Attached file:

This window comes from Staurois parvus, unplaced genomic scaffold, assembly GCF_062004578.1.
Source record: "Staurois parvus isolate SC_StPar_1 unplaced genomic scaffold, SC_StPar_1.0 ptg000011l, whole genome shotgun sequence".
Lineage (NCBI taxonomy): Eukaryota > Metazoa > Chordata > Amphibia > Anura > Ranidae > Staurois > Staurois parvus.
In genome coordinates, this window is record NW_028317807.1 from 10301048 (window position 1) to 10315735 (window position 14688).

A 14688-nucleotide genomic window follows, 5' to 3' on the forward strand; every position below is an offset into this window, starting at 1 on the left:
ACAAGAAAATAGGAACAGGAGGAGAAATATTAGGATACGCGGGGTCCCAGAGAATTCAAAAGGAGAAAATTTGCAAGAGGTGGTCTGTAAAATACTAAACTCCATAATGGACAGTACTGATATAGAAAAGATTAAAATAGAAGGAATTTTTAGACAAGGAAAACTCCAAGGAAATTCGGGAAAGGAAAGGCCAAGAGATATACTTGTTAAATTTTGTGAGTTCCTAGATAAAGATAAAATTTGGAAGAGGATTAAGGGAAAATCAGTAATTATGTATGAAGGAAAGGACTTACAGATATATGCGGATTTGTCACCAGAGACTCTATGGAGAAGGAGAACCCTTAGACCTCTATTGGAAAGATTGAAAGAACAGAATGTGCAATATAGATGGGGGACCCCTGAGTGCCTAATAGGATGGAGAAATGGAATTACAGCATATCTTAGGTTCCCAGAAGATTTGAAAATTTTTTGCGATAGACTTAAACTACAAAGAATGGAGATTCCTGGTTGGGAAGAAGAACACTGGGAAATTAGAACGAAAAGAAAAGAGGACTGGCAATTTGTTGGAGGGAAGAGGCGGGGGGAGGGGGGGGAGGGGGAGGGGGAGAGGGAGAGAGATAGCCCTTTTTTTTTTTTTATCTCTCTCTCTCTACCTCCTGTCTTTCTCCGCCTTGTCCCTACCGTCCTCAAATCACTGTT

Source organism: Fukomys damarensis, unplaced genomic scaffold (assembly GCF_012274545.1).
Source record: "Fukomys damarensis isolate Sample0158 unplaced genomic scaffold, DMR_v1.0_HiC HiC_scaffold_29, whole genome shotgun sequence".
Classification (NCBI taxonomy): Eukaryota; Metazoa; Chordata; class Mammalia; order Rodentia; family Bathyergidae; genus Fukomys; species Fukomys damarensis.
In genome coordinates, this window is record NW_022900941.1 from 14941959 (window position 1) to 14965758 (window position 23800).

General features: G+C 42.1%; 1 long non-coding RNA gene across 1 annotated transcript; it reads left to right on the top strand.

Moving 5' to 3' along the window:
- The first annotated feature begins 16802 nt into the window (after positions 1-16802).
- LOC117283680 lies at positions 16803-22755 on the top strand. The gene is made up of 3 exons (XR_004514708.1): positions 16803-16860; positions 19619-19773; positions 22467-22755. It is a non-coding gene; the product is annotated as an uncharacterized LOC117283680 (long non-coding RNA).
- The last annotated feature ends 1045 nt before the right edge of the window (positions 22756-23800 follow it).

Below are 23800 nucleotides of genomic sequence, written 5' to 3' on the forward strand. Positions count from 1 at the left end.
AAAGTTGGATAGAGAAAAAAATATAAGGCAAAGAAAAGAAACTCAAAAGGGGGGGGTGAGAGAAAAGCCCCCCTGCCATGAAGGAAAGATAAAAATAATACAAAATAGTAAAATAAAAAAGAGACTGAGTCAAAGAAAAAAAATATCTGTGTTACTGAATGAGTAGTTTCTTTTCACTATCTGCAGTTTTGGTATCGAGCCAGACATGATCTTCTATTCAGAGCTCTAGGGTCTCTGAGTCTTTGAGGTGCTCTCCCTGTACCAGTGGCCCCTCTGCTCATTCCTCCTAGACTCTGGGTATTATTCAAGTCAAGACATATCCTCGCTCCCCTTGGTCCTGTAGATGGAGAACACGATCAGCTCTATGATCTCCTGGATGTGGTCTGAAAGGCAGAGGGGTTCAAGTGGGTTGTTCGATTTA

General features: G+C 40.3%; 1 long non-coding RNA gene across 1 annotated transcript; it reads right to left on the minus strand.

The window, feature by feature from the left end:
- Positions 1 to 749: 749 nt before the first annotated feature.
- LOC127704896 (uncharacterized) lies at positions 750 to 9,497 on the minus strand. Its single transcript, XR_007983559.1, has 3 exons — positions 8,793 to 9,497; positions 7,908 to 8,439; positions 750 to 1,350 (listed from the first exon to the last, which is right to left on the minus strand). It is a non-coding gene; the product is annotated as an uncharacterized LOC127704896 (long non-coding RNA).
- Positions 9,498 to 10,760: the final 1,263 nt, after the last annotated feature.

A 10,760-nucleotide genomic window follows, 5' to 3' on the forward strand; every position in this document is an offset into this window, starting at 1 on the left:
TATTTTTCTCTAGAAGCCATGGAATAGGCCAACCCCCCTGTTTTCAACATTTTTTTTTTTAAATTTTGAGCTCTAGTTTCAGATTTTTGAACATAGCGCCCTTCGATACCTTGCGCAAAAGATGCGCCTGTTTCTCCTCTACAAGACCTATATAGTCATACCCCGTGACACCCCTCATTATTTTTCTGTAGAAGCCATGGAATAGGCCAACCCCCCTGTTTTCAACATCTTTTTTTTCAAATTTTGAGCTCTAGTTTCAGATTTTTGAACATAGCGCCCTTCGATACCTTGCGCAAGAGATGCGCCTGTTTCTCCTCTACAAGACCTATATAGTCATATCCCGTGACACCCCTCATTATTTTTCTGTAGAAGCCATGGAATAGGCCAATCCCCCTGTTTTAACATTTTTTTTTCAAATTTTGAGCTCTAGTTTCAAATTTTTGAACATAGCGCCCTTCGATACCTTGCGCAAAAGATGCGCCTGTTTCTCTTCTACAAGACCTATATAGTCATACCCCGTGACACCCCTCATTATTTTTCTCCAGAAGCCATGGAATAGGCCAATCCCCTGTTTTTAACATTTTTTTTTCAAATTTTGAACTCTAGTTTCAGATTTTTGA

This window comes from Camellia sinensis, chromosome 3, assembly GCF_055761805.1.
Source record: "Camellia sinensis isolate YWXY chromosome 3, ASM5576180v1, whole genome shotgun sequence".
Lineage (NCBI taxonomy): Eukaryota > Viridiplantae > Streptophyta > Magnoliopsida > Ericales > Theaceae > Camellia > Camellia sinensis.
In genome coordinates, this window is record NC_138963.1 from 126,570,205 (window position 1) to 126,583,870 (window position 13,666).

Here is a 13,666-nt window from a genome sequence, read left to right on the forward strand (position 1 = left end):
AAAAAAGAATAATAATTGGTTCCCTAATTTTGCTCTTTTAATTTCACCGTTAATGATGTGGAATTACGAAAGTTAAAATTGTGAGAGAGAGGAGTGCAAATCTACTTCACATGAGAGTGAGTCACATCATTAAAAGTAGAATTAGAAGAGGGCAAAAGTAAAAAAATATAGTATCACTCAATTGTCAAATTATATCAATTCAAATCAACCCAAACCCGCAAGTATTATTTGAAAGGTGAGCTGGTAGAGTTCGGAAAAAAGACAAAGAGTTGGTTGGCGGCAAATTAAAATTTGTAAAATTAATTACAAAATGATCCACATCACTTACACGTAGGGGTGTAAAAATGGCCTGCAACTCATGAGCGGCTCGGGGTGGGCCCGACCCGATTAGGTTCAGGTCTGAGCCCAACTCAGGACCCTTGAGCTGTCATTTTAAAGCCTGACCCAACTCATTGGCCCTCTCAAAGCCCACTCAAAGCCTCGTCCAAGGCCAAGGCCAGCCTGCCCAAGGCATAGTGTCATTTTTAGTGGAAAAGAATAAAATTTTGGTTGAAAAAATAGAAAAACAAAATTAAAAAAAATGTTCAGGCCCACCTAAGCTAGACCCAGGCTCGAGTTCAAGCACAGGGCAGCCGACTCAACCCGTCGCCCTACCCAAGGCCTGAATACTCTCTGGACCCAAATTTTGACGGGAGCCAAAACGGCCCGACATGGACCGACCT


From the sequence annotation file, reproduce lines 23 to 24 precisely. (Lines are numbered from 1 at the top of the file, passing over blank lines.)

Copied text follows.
A 10,760-nucleotide genomic window follows, 5' to 3' on the forward strand; every position in this document is an offset into this window, starting at 1 on the left:
TATTTTTCTCTAGAAGCCATGGAATAGGCCAACCCCCCTGTTTTCAACATTTTTTTTTTTAAATTTTGAGCTCTAGTTTCAGATTTTTGAACATAGCGCCCTTCGATACCTTGCGCAAAAGATGCGCCTGTTTCTCCTCTACAAGACCTATATAGTCATACCCCGTGACACCCCTCATTATTTTTCTGTAGAAGCCATGGAATAGGCCAACCCCCCTGTTTTCAACATCTTTTTTTTCAAATTTTGAGCTCTAGTTTCAGATTTTTGAACATAGCGCCCTTCGATACCTTGCGCAAGAGATGCGCCTGTTTCTCCTCTACAAGACCTATATAGTCATATCCCGTGACACCCCTCATTATTTTTCTGTAGAAGCCATGGAATAGGCCAATCCCCCTGTTTTAACATTTTTTTTTCAAATTTTGAGCTCTAGTTTCAAATTTTTGAACATAGCGCCCTTCGATACCTTGCGCAAAAGATGCGCCTGTTTCTCTTCTACAAGACCTATATAGTCATACCCCGTGACACCCCTCATTATTTTTCTCCAGAAGCCATGGAATAGGCCAATCCCCTGTTTTTAACATTTTTTTTTCAAATTTTGAACTCTAGTTTCAGATTTTTGA